Sennheiser vs. Bose
So many good audio brands exist that it can be difficult to choose just one pair of headphones out of them all. Unfortunately, you can’t buy them all, but your choice does become easier when you concentrate only on a couple brands at a time. If you’ve narrowed down the field to Sennheiser vs. Bose products then you’ve come to the right place.
This reference quickly compares Bose vs. Sennheiser headphones to help you determine which of their great models will best fit your needs. We’ll discuss important characteristics of these brands, list several highly-rated models, and provide a detailed comparison of their top three products.
Sennheiser vs. Bose: Things to Consider
- Available Products. Both Sennheiser and Bose create headphones used in consumer and professional applications. Both are well respected brands known for creating quality products.
Sennheiser headsets and headphones are used in gaming, radio, and TV production. It also has a wide range of listening systems for visitor guidance and the hearing impaired.
Bose speaker systems are found in locations such as theaters, restaurants, hotels, and corporate offices.
Both brands have closed-back and in-ear styles, but only Sennheiser offers open-back headphones. None of the styles from Bose are open-back.
Active and passive noise cancellation headphones are available from Bose and Sennheiser.
- Sound Quality. The goal of both companies is to create products that meet the high standards of their customers. With that said, there is a slight difference in how each achieves that goal. Sennheiser is considered more of an audiophile headphone, while Bose is considered more consumer-oriented.
Sennheiser concerns itself with the technical specifications of its products. It notes on its website, “Because we know how perfect sound can be recorded, we also know how it can be perfectly reproduced.”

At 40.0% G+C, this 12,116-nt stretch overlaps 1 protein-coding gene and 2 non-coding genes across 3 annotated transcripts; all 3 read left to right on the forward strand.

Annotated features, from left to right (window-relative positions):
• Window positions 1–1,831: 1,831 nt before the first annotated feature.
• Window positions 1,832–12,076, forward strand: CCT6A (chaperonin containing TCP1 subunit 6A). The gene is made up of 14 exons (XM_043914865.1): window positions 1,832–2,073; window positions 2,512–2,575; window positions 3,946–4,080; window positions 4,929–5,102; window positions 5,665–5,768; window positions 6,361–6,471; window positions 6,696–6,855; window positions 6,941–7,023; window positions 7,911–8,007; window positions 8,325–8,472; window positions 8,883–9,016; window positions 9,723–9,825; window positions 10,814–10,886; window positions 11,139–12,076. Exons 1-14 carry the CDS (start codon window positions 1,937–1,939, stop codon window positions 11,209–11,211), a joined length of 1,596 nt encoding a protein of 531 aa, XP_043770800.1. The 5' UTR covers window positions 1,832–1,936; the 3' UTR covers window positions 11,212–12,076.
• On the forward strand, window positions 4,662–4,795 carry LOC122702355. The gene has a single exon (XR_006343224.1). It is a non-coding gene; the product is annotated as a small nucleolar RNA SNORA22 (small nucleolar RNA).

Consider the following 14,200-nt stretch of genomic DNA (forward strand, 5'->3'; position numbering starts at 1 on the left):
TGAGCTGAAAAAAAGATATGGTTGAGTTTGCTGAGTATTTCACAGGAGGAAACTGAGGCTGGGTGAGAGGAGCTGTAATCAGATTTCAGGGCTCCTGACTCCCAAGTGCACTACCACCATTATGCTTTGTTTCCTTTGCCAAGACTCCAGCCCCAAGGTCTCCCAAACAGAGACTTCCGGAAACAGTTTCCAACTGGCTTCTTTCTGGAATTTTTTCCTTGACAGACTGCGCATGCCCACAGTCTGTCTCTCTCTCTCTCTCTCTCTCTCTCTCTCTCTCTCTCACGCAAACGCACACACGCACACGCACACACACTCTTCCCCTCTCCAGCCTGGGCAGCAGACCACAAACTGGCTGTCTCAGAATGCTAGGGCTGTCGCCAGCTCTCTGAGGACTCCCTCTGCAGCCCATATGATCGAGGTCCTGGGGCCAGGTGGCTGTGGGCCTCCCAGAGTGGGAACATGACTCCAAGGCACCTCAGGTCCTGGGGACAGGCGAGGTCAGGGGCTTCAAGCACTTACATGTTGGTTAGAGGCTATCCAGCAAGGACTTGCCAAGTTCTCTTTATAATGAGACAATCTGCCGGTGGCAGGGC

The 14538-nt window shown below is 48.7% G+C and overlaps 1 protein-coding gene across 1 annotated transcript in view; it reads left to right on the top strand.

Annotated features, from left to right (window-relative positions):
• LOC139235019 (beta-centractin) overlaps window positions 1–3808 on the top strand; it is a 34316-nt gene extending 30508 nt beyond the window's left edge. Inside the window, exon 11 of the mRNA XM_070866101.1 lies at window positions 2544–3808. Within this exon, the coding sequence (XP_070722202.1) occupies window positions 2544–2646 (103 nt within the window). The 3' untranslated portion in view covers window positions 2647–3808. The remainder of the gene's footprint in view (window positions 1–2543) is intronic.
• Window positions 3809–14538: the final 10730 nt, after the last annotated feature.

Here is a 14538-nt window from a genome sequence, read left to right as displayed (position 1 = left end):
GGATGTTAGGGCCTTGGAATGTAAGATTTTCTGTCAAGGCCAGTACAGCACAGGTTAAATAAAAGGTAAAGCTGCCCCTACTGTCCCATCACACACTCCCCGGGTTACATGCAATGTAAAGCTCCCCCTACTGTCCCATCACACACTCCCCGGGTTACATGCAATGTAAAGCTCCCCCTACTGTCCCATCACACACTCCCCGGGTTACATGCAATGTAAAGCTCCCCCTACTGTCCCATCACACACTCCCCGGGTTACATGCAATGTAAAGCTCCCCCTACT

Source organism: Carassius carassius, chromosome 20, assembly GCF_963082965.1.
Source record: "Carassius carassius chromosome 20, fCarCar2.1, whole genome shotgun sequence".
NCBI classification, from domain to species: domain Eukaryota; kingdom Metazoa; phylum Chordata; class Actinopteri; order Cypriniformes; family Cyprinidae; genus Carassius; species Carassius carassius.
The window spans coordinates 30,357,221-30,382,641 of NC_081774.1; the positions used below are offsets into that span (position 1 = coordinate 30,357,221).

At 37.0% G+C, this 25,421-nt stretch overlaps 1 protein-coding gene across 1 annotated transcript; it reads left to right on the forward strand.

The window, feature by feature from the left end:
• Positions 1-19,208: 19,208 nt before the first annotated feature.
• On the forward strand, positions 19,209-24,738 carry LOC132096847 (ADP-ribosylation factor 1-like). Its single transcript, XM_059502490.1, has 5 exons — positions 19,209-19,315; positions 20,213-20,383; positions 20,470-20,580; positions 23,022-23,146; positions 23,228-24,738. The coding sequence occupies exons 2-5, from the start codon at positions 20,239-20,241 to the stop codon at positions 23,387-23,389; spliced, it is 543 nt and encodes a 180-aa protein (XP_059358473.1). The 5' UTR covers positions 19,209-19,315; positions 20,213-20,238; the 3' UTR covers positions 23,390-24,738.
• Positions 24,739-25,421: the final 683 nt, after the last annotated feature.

Bose, on the other hand, isn’t concerned with technicalities. The company began because its founder, Dr. Amar G. Bose, was disappointed that speakers with impressive technical specifications couldn’t reproduce the realism of a live performance. Bose doesn’t disclose any technical specs and openly agrees that their focus is one element- customer satisfaction.
Top 3 Bose vs. Sennheiser Headphones Reviews
HD599 Special Edition combines Sennheiser’s quality sound with high-end aesthetics.
Since these are open-back headphones they have a large soundstage. Like the Bose, this Sennheiser delivers articulate mid-range tones that are perfect for jazz and classical genres.
The HD599 comes with a generous three meters of cable but can only be used with a home system. Mobile devices don’t provide enough power for them to work properly.
Sennheiser matched that flawless sound with impeccable styling. Its beige frame and burgundy earpads stand out; most headphones include some combination of black. High gloss wood, and velour accents finish the look.
HD599 Special Edition by Sennheiser satisfies your need for excellent sound and style.
Bose makes sure your sound is both clear, and functional with its SoundLink.
SoundLink has the opposite form of the Sennheiser, and a shorter cord, but is suited for mobile use. The cable is detachable so that SoundLink can be used wirelessly.
The closed-ear housing make these appropriate for even the most quiet environments. And the on-ear cups are smaller making them easier to transport.
Bose includes other consumer-friendly features like a microphone and inline remote. Calls and other audio are equally satisfactory.
The overall soundscape is well-rounded whether SoundLink is used wired or cordless. Bass is sufficient but not over-inflated while high tones are reigned in as to not sound brassy.
The Bose SoundLink is a good portable alternative to the Sennheiser HD598. It’s similar form but much more mobile.
QuietComfort 20 by Bose offers the most convenience when you’re deciding between Sennheiser vs. Bose.
QuietComfort 20 has an in-ear plastic design that weighs only 45 grams. The cord feels and appears durable; likely not to tangle or link with extended use.
This model has consumer-comfort features like inline controls and a microphone. It also includes battery operated noise cancellation. We found the charge lasts about 16 hours.
QuietComfort 20 sounds fabulous. Bose’s unique sound signature isn’t lost in this small package. And the noise cancellation does a good job of mufflin street noise.
We think the QuietComfort 20 could easily become your new favorite set of earbuds.